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Respect in the Age of New Professionalism

How do we show respect when strong handshakes and fancy titles don’t mean anything?

Back Article Apr 11, 2023 By Melody White

This story is part of our April 2023 print issue. To subscribe, click here.

I was in a meeting recently, and a fresh-out-of-high-school intern awkwardly asked a superior, “Do I call you Ms. Jones? Or Ms. Katie?” Everyone shifted uncomfortably. The woman he was talking to visibly bristled. 

The guy was trying to show respect and wasn’t sure how to do so in this modern work setting. We don’t refer to each other as Ms. or Mr. anymore — it’s old-fashioned and awkward. But in his experience to date, authorities required respect in the form of titles. That’s not how we show respect in the modern workplace. So that got me thinking, how do we show respect? 

We can’t give strong handshakes virtually, and with Zoom calls, it’s hard to know if you’re making eye contact. All the little things we relied on in the past to show respect and look professional don’t carry much weight, are considered awkward or aren’t possible. In an age where yoga pants and T-shirts are acceptable work attire in many organizations, what does professionalism look like? 

I asked around, and I got some answers.

Show up on time and prepared. We’ve all done it — didn’t read the full meeting invite, didn’t do the pre-reads and showed up 10 minutes late. And we’ve all had great excuses for this. However, for the person who called the meeting, put together the pre-reads and found time on everyone’s calendar, it’s exceedingly frustrating. They might interpret these actions as a lack of care. 

Own your mistakes. Mistakes will happen. It’s part of life, but being proactive when you mess up will show you have respect for everyone potentially impacted. Approach the situation with humility and grace, and try your best not to make your mistake someone else’s emergency. 

Know your teammates. I’ve been in too many meetings where someone explains one of my core competencies to me because they didn’t bother to ask about my background. Don’t be that guy! Now, I don’t expect folks in my super huge company to actually look me up on LinkedIn to get a rough idea of what I’ve done, but how great would that be if it happened? Here’s what that might look like.

Colleague: We need to overhaul our podcasting advertising program. Melody, I see you’ve spent some time in public radio. You didn’t happen to get into podcasting, did you? 

Me, shocked: Um, yeah, I did. I ran my own podcast for over a year.

Colleague: Awesome, would you be interested in leading this program? No one else on the team has any experience with this channel.

If that happened, I would feel so respected! You can do this for a teammate. You can make someone feel extremely respected and get a better product or program for your organization.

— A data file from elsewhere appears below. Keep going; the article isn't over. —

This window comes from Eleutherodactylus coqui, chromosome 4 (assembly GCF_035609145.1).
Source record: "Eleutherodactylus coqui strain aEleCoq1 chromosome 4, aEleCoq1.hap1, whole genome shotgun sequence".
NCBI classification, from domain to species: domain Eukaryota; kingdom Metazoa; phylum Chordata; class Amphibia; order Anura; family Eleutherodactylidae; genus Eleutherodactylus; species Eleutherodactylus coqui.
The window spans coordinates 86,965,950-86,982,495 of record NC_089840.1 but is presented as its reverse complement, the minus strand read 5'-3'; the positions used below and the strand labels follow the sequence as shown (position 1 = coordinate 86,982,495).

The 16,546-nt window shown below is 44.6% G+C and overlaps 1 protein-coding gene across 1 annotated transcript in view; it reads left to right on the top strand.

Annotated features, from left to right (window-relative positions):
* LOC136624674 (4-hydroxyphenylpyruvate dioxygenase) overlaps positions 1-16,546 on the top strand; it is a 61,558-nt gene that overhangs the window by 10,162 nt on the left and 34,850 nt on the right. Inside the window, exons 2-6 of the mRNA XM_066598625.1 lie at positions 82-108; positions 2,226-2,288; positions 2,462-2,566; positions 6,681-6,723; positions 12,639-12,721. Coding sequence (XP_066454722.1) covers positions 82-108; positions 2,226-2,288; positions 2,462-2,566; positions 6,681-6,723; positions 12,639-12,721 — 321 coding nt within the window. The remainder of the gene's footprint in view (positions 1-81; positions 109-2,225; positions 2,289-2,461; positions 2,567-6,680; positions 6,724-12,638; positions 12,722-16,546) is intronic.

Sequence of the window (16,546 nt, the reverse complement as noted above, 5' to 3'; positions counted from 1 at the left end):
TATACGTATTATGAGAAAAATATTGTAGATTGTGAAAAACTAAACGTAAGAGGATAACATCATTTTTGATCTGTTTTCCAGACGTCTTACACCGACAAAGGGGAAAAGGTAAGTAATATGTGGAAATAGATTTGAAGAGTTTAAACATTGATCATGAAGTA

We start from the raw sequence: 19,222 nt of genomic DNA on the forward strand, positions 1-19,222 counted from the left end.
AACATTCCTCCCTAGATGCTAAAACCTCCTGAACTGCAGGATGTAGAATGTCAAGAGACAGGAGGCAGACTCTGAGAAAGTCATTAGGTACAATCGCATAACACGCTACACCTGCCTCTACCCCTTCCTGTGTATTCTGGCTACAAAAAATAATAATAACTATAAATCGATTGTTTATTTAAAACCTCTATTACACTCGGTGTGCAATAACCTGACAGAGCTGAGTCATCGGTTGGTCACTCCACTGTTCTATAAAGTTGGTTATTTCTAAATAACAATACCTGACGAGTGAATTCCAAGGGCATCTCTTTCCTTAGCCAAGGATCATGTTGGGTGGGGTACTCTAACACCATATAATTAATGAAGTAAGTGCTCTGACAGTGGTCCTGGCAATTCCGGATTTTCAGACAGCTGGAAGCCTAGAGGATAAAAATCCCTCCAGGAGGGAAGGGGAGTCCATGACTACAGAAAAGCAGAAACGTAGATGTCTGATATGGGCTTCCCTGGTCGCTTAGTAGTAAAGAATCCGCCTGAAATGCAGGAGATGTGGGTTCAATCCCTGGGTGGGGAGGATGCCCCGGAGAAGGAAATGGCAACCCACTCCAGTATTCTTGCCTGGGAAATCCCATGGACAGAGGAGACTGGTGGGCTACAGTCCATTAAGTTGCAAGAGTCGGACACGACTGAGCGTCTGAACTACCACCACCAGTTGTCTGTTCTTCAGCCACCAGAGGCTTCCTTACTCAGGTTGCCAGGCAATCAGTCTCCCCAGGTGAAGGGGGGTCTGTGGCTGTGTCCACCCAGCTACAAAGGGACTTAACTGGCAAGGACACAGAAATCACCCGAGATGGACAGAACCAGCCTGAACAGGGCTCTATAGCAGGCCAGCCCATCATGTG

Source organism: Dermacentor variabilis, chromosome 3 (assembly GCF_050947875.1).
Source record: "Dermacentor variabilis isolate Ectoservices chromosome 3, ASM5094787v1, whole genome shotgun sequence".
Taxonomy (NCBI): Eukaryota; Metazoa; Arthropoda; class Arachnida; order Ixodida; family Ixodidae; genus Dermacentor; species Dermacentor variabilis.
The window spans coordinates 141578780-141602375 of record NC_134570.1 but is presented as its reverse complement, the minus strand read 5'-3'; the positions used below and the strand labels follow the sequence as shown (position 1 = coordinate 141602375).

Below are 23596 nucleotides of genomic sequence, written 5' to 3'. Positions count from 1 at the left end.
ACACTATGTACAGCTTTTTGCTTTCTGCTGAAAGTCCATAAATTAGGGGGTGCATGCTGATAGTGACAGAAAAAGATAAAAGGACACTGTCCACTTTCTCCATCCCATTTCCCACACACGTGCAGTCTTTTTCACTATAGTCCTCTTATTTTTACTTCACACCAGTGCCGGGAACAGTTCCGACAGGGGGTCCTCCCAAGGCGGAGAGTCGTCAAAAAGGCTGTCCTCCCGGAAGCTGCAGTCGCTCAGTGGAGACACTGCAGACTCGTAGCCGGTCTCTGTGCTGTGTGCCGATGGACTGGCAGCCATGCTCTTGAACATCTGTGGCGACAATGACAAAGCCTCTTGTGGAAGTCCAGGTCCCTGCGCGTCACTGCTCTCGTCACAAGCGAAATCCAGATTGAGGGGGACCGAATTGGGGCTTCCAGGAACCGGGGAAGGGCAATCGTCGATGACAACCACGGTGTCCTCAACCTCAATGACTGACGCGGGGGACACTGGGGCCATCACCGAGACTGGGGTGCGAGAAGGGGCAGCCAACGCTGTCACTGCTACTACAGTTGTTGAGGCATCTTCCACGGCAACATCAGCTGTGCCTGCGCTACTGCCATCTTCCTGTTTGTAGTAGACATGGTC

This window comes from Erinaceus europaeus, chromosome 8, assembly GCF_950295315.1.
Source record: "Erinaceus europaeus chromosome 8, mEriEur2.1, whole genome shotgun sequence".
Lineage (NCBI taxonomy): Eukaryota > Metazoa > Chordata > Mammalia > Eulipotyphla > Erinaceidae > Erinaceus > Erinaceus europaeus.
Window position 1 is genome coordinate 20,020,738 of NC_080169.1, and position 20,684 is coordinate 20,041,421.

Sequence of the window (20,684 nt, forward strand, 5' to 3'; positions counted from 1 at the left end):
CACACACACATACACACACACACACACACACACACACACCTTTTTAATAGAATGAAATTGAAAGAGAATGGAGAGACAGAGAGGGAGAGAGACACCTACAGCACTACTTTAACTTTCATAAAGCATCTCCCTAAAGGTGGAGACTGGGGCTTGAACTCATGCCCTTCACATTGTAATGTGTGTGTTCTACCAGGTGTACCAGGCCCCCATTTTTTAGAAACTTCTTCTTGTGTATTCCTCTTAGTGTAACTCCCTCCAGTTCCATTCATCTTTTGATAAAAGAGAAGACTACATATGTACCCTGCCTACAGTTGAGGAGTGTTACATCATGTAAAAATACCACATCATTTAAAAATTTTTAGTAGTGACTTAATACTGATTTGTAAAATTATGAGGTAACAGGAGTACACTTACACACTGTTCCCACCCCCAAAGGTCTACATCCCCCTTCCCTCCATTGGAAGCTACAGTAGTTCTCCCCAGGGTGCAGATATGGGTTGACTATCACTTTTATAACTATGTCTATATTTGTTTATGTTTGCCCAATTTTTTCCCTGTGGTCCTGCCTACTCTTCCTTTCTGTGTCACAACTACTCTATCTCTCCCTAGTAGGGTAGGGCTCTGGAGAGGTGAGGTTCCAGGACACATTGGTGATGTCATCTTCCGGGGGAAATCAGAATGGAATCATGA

Invite disagreement. When someone challenges you, thank them. Don’t get defensive, seek to learn. This shows you respect the person and are willing to hear feedback and grow. Go one step further: Ask for feedback and ask to be challenged. 

“A mark of lifelong learners is recognizing that they can learn something from everyone they meet,” writes researcher Adam Grant in his book “Think Again: The Power of Knowing What You Don’t Know.” A healthy and robust challenge network, as he calls it, is key to identifying your blind spots and building trust (which you need for respect).

Celebrate your team. When you see something awesome, say something. Put it in a Slack channel. Message your colleagues’ bosses to ensure they know how awesome they are. Lift people up anytime and in any way you can. Fun fact: A survey of 2,000 Americans released by the John Templeton Foundation found people are less likely to feel or express gratitude at work than anyplace else. So go against the grain and sing the praises of your team. Not only will you build trust, you’ll be happier too. (It’s in the Harvard Business Review, so it must be true). 

Don’t set useless meetings. If the meeting could’ve been an email, write an email. If the email could’ve been a Slack message, put it in Slack (or whatever communication tool you use for status updates). Respecting time is respect. Similarly, if someone requests updates in Slack in place of a meeting, provide the updates! 

Pay attention to details. Pets’ names, kids’ names, hobbies, favorite bands — when a colleague mentions something personal, listen. Make a note and then ask them about it later. 

“How’s Fluffy doing after her ACL surgery?” 

“How’s little Cambdenly taking to sleep training?”

“Do you have any new pottery pieces to show off? I loved that blue one you posted last week.”

When someone remembers my kid’s name, I immediately feel seen and respected. I have a vendor that consistently asks about her, and it’s such a powerful tactic to build trust. 


Modern professionalism isn’t about handshakes and freshly pressed suits. It’s about what you do and how you treat the people around you. This goes for everyone, no matter where they sit in the org chart, from the CEO to the intern. Everyone deserves respect, and the ways we show it has nothing to do with titles. It’s time we recognized and cultivated respect in the modern workplace, and stopped worrying about what people wear or what titles they use.  

Melody White is a Sacramento-based journalist turned marketing expert with an insatiable curiosity, which she channels into everything she does. Her career has spanned daily newspapers, public radio, higher education, technology, mobility and clean tech. She’s spewing her thoughts on LinkedIn at linkedin.com/in/melodygwhite.

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